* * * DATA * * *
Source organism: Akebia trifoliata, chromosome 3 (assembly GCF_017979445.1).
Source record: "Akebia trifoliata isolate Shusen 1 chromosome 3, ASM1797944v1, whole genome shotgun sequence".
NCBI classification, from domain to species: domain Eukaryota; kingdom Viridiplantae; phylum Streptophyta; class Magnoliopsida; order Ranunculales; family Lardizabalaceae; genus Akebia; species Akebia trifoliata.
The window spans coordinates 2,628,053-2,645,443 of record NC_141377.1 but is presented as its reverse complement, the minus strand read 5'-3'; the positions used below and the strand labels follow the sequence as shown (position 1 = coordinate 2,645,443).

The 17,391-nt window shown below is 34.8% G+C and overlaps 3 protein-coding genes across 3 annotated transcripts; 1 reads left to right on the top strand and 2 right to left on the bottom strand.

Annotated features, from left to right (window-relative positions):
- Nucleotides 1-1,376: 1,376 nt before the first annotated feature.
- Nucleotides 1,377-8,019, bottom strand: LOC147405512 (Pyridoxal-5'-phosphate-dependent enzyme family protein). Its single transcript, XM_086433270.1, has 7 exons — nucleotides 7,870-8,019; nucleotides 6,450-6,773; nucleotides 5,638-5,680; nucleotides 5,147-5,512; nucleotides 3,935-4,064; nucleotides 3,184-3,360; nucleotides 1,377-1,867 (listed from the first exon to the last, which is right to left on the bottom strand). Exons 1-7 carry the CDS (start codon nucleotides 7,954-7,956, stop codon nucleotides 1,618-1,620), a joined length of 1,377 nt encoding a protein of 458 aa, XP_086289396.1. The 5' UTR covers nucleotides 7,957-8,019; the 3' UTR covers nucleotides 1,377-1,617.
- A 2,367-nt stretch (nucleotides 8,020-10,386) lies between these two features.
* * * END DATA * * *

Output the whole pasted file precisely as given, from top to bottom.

Source organism: Akebia trifoliata, chromosome 3 (assembly GCF_017979445.1).
Source record: "Akebia trifoliata isolate Shusen 1 chromosome 3, ASM1797944v1, whole genome shotgun sequence".
NCBI classification, from domain to species: domain Eukaryota; kingdom Viridiplantae; phylum Streptophyta; class Magnoliopsida; order Ranunculales; family Lardizabalaceae; genus Akebia; species Akebia trifoliata.
The window spans coordinates 2,628,053-2,645,443 of record NC_141377.1 but is presented as its reverse complement, the minus strand read 5'-3'; the positions used below and the strand labels follow the sequence as shown (position 1 = coordinate 2,645,443).

The 17,391-nt window shown below is 34.8% G+C and overlaps 3 protein-coding genes across 3 annotated transcripts; 1 reads left to right on the top strand and 2 right to left on the bottom strand.

Annotated features, from left to right (window-relative positions):
- Nucleotides 1-1,376: 1,376 nt before the first annotated feature.
- Nucleotides 1,377-8,019, bottom strand: LOC147405512 (Pyridoxal-5'-phosphate-dependent enzyme family protein). Its single transcript, XM_086433270.1, has 7 exons — nucleotides 7,870-8,019; nucleotides 6,450-6,773; nucleotides 5,638-5,680; nucleotides 5,147-5,512; nucleotides 3,935-4,064; nucleotides 3,184-3,360; nucleotides 1,377-1,867 (listed from the first exon to the last, which is right to left on the bottom strand). Exons 1-7 carry the CDS (start codon nucleotides 7,954-7,956, stop codon nucleotides 1,618-1,620), a joined length of 1,377 nt encoding a protein of 458 aa, XP_086289396.1. The 5' UTR covers nucleotides 7,957-8,019; the 3' UTR covers nucleotides 1,377-1,617.
- A 2,367-nt stretch (nucleotides 8,020-10,386) lies between these two features.